Wavering over whether to do Secondary PGCE or not.(12 Posts)
I got my degree in History this summer and am considering a Secondary PGCE. I've just completed 5 days in a local secondary school and I loved it. I went to rule teaching out, but its actually ended up ruling it in as a potential new career. I know I need to get some more experience in school, which I'm planning on doing after Crimbo. I have two teenage children of my own, a DD in yr11 and a DS in yr 9. I guess I'm really worried about the workload as I've been reading some real horror stories about how terrible both the PGCE and NQT years are. This is really putting me off. I'm a bit of a stress head at the best of times and I don't know how my mental health will cope with the pressure. I very nearly had a nervous breakdown in my final year, although i managed to pull it together and graduated with a First in the end (much to my surprise!). I'm also concerned about how my family will be affected if I am tied up with essay, lesson planning etc. My DH was very supportive during my degree, but he flatly refuses to cook ever, although he does do other housework, albeit a bit resentfully which makes me feel really guilty that I'm studying and not running the house. So MNers, exactly how hard and stressful is it and how did anyone in a similar position to me cope whilst doing it. I love the idea of teaching, and think it would be such a rewarding career, but some of the things i have read are really putting me off.
When I did my PGCE many years ago, I'd go into uni or out on placement, come home and eat dinner, then work late into the night Mon-Fri. Sat/Sun had plenty of work in them too, although I did take one 24 hour period off each week. One placement was much further from uni so I had nearly an hour's commute each way. A friend who has two primary aged children has just done hers. She described the year as hell on earth. She is teaching part-time now, and has said that she will finish her NQT year, then just do bits of supply. It's too full on and she feels her children are missing out. She doesn't need the money though...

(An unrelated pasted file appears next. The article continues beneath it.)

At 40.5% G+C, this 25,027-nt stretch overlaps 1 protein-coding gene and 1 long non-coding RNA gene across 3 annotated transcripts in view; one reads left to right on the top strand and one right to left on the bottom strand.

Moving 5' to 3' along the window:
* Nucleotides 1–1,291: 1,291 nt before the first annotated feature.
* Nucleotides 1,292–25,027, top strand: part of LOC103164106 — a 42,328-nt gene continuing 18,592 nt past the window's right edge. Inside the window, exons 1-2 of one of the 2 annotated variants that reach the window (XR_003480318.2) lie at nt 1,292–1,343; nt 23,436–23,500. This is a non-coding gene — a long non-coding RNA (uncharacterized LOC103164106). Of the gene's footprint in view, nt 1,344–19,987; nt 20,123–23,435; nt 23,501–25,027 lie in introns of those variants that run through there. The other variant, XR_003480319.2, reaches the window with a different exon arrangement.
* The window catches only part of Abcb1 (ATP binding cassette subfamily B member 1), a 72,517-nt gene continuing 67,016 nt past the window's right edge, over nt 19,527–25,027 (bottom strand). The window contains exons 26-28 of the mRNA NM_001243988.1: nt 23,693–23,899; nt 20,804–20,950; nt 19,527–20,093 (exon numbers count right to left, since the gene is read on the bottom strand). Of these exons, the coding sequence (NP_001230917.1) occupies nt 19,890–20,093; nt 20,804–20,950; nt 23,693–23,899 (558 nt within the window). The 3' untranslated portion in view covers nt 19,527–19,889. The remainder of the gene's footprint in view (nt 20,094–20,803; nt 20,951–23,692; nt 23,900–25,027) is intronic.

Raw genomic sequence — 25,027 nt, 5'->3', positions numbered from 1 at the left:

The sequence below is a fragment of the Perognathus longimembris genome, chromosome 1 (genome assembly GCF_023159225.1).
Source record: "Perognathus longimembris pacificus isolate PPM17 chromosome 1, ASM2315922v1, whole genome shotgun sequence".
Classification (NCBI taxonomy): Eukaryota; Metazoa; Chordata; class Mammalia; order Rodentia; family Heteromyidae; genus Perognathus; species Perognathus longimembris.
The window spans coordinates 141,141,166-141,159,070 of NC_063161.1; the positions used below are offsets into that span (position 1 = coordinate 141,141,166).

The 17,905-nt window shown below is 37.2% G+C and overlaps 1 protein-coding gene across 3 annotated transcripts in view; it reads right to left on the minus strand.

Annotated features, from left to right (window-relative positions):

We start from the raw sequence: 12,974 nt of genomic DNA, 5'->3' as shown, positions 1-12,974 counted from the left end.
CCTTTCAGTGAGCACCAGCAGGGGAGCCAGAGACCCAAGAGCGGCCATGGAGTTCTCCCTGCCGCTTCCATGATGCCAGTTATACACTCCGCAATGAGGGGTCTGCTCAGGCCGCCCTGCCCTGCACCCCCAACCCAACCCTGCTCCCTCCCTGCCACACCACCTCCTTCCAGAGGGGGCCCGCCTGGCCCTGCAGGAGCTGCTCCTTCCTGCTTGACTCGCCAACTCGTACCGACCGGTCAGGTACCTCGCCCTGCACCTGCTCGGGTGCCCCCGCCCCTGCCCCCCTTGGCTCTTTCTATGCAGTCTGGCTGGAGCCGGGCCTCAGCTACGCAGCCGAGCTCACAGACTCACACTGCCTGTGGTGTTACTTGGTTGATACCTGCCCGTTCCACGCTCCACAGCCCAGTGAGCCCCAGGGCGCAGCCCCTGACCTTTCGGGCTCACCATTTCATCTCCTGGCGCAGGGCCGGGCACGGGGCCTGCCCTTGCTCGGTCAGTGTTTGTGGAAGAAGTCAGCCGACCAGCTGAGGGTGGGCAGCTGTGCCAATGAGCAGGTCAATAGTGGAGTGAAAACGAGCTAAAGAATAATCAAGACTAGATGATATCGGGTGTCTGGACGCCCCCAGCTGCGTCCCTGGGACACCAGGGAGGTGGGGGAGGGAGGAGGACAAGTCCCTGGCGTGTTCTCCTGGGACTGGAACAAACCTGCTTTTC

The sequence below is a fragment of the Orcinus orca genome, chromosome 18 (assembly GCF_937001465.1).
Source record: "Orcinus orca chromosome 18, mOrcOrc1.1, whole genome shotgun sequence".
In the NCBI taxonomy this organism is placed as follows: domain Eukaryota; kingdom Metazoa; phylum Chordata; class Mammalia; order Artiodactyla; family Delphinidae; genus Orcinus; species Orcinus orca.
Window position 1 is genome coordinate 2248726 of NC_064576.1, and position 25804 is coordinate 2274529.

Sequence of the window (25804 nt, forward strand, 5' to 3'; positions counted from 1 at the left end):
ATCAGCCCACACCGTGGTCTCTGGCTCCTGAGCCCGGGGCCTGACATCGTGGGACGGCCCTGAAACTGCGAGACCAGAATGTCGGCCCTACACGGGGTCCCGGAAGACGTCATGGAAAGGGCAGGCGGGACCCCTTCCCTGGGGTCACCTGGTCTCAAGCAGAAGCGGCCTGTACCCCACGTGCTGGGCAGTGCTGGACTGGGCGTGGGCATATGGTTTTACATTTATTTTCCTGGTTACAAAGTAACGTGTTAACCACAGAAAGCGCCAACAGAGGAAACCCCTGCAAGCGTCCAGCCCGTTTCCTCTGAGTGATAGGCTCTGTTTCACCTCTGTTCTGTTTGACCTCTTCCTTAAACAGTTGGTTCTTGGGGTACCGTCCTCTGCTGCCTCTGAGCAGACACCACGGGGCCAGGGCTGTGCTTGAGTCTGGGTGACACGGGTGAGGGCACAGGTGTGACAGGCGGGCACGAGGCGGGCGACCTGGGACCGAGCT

I retrained as a teacher following other careers. I have a baby. I'm an NQT now and it's okay although I do have to work very hard in term time (think most evenings and at least half of the weekend). I work in a nice secondary school where the management are pretty good to the staff - that makes a huge difference.
HOWEVER my DH is helpful and does most of the cooking, a lot of the baby care and laundry, and is only occasionally moany about it (we also have a cleaner). To be honest it is your DH's attitude that would concern me. Not cooking ever - what, not even heating up ready meals or doing pasta? Not feeding the DC? Wouldn't he eat if you didn't feed him?!
I also think it's not an ideal job for someone who gets very anxious as there is quite a lot to worry about, even in a good school.
I don't want to put you off, as I really enjoy it, but that needs to be the case, to make the hard work worth it.
Surely, if you are both working, the cooking etc will be done by whoever is home and has the time to do it? Teaching is not easy and there's a lot of work to do at home unless you stay at school late to do it. It is stressful. But I would't want to do anything else. Sort your domestic arrangements and go for it!
Would you want to teach History?